Etymology of Gurudwara Nanak Piao
People who came to visit him, used to shower the Guru and his bard Mardana with numerous gifts, which he distributed among the underprivileged and the poor. In fact, the name of the gurudwara is derived from the habit of Guruji who offered food and water to the hungry and thirsty folk. The well from which Guru Nanak served water to the visitors can still be seen standing inside the complex. The word "Piao" means to offer liquid to drink and refers to the offering of water to all the thirsty who visited this shrine.
Legend of Gurudwara Nanak Piao
The curious legend associated with Gurudwara Nanak Piao is, when Guru Nanak came to Delhi, Sultan Sikandar Shah Lodhi came to know of his visit. The Sultan was aware of the news that the Guru had performed the miracle of reviving a dead elephant. So, he asked Guru Nanak to restore one of his dead elephants. However, the Guru refused and as a reprimand, the Sultan ordered his imprisonment. During the time of his captivity, Delhi suffered a massive earthquake on July 3, 1505. It was assumed that ill treatment towards Guru Nanak had caused the catastrophe. Finally, Sikandar Shah Lodhi conceded and ordered the release of the Guru.
Structure of Gurudwara Nanak Piao
Gurudwara Nanak Piao has an impressive Mughal-style gate. The Gurdwara is on a 5 feet high platform and has wide Pari-Karama. The interiors of the main hall are very well done and part of the ceiling is in "Sheesh Mahal" style. Behind the Gurdwara is a Sarovar with beautiful arched veranda on the periphery.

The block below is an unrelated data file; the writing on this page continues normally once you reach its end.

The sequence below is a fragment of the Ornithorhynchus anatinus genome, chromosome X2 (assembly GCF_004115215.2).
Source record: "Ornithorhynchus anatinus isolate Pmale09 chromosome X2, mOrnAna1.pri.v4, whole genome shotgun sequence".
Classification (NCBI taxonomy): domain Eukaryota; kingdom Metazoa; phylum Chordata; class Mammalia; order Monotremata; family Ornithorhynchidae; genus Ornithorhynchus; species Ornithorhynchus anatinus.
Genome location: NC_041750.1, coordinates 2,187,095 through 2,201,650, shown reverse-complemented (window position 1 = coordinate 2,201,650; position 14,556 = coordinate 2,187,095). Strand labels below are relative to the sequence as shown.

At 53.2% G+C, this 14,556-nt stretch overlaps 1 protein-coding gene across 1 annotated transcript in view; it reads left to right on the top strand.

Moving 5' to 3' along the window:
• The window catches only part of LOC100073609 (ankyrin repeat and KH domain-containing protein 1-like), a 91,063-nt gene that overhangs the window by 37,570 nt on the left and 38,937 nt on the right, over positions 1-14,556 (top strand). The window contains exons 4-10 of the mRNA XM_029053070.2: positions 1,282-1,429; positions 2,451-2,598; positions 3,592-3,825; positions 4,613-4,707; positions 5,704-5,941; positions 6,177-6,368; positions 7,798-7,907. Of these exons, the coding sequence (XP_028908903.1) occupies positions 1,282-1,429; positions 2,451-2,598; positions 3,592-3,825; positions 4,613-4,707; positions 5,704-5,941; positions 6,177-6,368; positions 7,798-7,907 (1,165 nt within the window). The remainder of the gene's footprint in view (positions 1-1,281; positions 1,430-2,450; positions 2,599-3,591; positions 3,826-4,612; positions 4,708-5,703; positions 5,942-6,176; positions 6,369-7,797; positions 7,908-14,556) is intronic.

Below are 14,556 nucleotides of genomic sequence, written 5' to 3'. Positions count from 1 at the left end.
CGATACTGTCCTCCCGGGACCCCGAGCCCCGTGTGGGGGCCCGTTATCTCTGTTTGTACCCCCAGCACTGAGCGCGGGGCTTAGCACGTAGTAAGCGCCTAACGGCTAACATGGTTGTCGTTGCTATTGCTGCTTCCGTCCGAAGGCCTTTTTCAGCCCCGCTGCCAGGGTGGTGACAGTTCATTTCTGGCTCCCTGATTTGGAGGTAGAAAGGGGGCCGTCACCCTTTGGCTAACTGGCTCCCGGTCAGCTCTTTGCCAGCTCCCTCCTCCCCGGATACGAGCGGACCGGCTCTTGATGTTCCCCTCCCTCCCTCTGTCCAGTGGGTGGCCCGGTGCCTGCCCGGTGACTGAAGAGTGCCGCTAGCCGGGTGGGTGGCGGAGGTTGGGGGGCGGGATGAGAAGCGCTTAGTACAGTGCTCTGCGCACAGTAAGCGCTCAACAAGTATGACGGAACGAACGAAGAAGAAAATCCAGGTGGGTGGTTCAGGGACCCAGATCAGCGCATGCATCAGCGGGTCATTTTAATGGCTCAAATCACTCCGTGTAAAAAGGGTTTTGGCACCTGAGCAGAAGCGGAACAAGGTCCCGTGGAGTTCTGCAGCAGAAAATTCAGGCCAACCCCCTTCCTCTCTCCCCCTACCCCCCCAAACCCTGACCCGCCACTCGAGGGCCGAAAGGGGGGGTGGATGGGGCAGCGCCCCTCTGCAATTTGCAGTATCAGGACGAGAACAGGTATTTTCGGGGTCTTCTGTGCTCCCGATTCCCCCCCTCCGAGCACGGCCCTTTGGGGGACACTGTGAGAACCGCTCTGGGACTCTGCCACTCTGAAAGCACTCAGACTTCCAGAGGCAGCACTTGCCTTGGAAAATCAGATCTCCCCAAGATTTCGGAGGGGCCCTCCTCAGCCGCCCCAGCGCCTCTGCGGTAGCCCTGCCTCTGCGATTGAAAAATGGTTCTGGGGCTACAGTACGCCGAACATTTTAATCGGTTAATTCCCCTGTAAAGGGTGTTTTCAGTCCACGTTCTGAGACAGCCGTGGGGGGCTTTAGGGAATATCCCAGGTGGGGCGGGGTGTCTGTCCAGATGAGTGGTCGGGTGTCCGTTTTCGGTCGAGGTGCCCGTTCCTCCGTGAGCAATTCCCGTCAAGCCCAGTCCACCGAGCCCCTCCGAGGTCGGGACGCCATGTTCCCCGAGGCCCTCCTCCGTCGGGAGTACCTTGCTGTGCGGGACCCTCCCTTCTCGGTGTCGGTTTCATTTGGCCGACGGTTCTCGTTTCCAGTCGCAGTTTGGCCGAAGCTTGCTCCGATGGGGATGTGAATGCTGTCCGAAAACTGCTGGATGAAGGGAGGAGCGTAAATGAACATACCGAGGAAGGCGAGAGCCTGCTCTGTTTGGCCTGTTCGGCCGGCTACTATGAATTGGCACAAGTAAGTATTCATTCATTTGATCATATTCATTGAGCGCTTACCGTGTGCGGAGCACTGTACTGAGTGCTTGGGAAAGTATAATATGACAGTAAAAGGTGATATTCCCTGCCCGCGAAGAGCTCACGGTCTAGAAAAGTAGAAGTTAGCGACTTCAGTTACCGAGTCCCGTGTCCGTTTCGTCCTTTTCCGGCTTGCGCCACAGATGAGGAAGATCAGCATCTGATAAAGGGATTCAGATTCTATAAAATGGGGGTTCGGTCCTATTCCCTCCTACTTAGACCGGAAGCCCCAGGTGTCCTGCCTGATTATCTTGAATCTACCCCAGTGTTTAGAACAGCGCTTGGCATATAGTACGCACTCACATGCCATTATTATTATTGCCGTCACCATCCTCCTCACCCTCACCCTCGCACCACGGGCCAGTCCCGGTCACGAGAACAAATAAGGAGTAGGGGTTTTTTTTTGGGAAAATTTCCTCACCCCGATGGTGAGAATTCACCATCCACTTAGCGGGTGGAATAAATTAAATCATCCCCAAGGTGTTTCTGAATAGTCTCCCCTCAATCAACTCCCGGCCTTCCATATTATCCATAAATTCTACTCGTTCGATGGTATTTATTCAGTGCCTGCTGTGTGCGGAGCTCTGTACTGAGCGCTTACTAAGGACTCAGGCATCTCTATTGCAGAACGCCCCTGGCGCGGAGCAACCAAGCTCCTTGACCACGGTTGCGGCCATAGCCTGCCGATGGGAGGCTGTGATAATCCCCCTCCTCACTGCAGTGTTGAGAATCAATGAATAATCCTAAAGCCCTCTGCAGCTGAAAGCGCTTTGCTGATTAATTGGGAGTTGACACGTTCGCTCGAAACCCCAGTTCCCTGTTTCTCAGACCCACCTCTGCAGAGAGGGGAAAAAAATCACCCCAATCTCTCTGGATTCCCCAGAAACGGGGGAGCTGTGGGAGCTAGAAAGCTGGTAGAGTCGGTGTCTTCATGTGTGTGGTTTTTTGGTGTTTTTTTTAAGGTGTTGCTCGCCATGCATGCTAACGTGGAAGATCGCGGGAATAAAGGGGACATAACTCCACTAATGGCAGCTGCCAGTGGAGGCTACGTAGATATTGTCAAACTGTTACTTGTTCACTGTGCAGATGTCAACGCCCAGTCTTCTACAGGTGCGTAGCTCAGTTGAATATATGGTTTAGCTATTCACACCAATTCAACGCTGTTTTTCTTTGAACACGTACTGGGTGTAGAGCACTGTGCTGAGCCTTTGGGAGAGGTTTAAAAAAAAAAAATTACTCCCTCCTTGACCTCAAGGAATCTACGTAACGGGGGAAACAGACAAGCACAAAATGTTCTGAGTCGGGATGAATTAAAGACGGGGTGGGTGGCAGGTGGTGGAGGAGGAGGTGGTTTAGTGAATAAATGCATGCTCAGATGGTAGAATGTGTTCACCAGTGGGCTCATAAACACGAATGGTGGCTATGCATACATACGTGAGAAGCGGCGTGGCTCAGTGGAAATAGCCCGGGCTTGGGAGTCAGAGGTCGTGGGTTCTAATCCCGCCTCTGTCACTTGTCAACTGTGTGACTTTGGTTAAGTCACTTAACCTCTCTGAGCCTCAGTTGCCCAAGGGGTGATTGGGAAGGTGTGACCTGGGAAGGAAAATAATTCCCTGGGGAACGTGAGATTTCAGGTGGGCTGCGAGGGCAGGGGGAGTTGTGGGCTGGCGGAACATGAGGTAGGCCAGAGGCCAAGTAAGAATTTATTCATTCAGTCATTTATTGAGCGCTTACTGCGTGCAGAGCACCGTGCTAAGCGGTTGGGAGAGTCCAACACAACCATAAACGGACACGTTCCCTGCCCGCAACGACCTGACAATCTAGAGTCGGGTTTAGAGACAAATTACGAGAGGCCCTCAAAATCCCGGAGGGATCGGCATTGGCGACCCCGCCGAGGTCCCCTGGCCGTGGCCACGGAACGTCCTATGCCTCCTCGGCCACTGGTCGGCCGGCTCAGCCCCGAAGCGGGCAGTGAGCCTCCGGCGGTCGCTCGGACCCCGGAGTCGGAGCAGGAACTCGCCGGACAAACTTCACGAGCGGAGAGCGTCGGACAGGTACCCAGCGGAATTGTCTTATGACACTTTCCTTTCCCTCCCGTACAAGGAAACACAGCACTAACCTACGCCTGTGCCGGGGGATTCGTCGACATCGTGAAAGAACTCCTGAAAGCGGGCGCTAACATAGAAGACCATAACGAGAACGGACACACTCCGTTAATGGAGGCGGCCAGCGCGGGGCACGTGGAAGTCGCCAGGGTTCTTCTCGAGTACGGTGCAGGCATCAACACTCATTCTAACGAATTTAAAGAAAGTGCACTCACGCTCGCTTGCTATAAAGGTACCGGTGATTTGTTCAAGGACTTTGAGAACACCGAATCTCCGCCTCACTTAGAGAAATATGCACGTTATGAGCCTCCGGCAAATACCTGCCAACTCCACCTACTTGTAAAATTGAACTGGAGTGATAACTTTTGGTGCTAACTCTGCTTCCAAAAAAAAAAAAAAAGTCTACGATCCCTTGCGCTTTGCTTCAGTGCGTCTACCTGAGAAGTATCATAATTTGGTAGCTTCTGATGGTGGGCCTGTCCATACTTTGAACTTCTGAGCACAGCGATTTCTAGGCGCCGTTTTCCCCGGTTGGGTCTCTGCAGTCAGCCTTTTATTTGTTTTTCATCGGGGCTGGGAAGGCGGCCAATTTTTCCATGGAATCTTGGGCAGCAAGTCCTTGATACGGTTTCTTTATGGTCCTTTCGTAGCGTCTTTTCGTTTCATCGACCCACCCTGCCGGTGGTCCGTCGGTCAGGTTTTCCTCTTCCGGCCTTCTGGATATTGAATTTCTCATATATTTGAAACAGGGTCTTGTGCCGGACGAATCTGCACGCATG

The historic well is still functional and Amrit is served by the volunteers. The well is covered with a white dome with pillars decorated in rather bright fashion.
There is a small garden which is in continuance of the garden that existed at that time. There is a separate set of rooms for holding individual Akhand Paths. On the right side of the main gate are staff quarters which, for the sake of sanctity and beauty of the place, could have been located elsewhere in the premises. There is still lot of area lying vacant. Proper planning of that could greatly enhance the beauty and ambience of the Gurdwara.
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